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The Treasureer Who Wants to Control

Seven ways to keep the task from becoming a temptation.

Judas served as treasurer for the band of disciples who followed Jesus. He was the one who protested, "Why was this fragrant oil not sold for three hundred denarii [one year's wages] and given to the poor?" His motive was not a concern for the poor; he trusted in wealth and wanted to control how it was spent.

Church treasurers, particularly in smaller churches, can contract the "Judas Syndrome." It begins with a preoccupation with the bottom line, a loss of vision for the kingdom, and the temptation to control church finances and usurp authority.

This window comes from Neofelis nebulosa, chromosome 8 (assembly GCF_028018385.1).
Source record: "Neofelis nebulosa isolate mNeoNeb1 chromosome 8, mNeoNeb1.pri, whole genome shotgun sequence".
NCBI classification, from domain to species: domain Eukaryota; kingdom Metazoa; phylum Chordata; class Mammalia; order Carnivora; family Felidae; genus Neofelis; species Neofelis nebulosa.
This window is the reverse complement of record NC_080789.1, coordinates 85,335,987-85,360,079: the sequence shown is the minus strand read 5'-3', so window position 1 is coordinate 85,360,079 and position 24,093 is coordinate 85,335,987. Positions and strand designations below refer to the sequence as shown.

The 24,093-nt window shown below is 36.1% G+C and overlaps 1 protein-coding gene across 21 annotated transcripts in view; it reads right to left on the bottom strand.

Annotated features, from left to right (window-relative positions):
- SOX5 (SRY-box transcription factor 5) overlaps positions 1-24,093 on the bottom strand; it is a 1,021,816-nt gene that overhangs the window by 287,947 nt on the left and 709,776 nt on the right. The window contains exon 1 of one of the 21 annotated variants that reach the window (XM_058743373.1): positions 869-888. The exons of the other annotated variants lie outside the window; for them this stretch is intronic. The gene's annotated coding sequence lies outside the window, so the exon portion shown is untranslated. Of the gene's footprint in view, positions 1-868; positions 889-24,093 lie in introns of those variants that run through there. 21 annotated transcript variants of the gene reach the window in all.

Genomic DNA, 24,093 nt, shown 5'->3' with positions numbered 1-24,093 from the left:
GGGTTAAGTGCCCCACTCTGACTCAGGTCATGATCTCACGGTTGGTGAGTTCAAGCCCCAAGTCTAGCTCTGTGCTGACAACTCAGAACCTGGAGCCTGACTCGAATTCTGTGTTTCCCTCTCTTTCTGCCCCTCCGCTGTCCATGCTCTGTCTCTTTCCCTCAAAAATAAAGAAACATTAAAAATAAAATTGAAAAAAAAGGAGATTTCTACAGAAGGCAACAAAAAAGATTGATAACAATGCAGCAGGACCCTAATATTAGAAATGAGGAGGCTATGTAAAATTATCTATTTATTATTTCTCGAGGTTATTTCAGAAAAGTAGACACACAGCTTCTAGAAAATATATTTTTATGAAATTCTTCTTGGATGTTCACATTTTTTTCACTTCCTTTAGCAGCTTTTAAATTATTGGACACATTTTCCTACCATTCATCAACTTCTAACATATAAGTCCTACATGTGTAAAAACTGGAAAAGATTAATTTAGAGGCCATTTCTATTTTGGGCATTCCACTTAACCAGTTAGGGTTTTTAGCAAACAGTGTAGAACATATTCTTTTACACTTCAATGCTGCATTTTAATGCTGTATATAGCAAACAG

Why does this happen? The treasurer must attend to the mundane matter of paying the bills, and thus, the treasurer faces unique temptations. He or she knows what others do not: Who gives. Who spends. The internal politics that control spending priorities.

Cynicism can result when treasurers see the inconsistencies between some members' talk and their financial walk. The treasurer may come to believe others act only in self-interest. Once ...

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